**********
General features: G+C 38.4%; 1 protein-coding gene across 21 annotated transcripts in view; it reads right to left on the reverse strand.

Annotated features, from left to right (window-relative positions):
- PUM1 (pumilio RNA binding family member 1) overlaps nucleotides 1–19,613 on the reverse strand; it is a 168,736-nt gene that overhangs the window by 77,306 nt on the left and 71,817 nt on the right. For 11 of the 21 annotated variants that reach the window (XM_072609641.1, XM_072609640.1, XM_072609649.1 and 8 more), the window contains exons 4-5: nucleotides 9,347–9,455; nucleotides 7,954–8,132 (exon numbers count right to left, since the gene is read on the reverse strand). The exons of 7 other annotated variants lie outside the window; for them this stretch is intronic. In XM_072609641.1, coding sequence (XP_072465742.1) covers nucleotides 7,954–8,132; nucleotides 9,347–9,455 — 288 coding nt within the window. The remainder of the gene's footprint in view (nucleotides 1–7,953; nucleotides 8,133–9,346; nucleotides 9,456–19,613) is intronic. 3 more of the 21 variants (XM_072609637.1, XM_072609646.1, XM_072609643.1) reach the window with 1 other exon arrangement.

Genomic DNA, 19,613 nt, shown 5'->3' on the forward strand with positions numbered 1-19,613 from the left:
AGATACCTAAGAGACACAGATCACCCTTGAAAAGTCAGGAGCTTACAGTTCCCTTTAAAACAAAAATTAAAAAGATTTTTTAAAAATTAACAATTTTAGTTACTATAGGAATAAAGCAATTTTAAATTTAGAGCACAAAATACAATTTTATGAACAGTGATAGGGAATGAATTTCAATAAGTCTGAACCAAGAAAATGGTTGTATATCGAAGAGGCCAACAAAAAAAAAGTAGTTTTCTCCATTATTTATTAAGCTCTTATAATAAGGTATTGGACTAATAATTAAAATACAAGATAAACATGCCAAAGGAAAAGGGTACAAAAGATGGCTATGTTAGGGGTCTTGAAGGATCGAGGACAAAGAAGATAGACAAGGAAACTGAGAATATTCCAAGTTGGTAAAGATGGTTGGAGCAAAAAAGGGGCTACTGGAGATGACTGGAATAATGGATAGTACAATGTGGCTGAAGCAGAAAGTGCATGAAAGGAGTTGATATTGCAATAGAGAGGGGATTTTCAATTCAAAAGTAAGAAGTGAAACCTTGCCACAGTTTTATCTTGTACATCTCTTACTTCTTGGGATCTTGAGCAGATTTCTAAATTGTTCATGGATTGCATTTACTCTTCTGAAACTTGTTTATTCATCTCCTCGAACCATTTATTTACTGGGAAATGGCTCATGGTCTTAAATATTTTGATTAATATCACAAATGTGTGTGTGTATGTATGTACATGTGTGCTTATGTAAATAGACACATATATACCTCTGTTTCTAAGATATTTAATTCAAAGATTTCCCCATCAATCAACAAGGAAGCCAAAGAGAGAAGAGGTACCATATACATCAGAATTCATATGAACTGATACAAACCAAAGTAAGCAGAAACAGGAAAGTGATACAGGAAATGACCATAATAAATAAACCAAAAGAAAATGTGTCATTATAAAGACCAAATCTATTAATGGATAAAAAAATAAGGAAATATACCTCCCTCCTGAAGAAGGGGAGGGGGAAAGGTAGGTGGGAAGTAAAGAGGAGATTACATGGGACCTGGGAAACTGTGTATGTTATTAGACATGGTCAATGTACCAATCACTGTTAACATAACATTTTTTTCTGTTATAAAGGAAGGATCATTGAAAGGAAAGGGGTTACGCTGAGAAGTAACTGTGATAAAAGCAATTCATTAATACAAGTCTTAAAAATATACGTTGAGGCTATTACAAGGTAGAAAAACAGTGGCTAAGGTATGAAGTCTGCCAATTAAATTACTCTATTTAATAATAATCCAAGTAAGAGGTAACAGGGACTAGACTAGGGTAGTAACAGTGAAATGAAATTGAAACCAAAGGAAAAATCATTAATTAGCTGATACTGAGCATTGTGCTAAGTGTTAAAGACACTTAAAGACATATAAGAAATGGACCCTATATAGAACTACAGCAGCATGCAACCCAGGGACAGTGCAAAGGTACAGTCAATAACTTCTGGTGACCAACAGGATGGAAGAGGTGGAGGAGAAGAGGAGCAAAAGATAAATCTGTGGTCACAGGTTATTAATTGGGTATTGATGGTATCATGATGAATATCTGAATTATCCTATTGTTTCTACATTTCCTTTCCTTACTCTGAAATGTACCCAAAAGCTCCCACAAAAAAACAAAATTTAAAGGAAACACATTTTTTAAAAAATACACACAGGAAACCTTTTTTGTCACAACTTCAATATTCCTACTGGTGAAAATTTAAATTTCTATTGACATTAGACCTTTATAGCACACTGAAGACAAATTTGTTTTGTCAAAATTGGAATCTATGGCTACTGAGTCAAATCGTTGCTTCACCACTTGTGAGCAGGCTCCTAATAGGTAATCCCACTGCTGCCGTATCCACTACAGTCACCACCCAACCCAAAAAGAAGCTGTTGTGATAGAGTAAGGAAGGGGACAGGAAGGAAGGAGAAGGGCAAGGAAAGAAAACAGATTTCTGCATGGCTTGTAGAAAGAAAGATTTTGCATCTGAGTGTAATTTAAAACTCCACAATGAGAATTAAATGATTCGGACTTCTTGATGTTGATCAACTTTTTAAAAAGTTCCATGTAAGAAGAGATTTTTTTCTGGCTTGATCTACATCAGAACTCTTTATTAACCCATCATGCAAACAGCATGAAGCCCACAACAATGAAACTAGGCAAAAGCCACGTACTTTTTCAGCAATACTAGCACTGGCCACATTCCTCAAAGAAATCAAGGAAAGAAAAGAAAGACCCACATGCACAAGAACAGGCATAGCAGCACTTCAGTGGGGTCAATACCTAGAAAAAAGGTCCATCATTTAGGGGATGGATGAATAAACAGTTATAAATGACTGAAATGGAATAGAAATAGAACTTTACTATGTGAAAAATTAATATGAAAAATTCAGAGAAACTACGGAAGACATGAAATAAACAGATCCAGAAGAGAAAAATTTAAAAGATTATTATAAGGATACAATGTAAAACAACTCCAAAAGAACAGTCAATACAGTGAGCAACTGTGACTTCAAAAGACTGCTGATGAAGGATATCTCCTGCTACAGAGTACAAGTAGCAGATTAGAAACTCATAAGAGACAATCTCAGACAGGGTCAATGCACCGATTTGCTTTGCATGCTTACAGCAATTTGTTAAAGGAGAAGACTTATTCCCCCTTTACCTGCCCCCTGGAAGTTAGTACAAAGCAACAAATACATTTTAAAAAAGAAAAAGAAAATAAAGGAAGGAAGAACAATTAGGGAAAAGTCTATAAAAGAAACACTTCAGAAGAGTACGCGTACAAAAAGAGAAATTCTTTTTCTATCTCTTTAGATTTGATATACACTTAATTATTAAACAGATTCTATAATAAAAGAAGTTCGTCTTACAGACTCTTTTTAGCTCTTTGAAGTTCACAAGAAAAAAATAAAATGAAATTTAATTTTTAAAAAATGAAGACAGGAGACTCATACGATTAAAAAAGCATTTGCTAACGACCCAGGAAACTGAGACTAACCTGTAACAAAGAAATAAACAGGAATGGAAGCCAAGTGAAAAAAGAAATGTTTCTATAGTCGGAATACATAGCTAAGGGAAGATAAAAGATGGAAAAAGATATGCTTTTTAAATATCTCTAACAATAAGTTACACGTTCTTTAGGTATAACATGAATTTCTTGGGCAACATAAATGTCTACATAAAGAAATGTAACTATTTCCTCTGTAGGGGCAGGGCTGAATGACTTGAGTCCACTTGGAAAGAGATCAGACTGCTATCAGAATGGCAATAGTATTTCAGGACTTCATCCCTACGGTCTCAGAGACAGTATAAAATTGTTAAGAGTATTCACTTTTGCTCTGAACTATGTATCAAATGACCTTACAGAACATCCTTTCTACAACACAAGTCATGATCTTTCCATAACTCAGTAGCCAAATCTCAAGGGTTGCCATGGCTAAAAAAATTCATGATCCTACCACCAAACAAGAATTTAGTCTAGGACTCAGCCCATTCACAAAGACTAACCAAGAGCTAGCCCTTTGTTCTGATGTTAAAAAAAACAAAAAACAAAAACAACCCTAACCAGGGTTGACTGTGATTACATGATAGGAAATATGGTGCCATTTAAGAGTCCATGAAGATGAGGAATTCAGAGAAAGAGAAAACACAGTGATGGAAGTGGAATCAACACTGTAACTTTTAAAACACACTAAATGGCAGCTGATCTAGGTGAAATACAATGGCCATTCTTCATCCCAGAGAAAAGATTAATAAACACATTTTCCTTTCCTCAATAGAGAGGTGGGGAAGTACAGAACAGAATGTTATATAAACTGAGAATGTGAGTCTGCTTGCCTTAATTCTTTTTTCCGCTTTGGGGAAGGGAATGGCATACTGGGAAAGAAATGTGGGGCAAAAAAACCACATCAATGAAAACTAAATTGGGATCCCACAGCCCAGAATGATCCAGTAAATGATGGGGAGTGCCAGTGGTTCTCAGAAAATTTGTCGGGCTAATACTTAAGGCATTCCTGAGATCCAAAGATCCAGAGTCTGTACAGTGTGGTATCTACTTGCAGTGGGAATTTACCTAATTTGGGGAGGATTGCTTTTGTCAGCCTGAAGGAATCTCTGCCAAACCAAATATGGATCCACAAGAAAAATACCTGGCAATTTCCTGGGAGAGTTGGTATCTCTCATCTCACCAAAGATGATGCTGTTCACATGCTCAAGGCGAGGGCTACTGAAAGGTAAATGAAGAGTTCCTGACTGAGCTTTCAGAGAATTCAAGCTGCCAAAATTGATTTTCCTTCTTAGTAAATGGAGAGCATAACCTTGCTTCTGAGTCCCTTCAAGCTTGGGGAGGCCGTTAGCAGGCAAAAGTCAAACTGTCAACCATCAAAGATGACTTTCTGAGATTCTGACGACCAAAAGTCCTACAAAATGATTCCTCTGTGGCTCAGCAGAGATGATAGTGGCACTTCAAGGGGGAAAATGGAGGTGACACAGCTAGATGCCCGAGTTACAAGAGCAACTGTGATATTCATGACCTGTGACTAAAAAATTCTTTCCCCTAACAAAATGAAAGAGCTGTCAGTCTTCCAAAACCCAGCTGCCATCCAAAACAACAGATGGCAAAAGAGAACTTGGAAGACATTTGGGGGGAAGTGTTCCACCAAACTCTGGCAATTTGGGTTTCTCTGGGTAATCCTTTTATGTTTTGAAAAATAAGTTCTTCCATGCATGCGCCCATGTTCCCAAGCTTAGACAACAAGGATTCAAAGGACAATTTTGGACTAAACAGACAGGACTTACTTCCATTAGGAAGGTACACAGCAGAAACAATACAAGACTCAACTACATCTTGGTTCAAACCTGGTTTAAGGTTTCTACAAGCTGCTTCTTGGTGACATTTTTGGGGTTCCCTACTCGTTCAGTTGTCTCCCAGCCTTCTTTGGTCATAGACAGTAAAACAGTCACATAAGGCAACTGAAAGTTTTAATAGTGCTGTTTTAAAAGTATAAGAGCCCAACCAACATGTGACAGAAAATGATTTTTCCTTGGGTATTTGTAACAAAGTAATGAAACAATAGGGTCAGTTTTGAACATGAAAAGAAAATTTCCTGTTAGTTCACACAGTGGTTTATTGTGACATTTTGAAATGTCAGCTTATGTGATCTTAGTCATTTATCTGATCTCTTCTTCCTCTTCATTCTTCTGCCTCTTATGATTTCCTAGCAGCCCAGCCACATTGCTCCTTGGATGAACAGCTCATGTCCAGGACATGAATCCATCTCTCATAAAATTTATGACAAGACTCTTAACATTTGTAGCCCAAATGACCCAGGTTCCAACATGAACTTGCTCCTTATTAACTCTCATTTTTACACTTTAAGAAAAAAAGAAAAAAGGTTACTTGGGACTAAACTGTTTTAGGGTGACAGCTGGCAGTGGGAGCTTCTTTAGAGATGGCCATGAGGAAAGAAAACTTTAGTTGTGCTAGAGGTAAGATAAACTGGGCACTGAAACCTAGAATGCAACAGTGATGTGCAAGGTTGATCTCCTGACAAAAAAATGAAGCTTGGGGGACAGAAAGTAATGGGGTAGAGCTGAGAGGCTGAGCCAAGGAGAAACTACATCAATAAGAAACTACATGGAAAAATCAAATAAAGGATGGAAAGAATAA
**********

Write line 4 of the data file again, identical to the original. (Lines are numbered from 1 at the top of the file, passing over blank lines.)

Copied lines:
Genomic DNA, 19,613 nt, shown 5'->3' on the forward strand with positions numbered 1-19,613 from the left: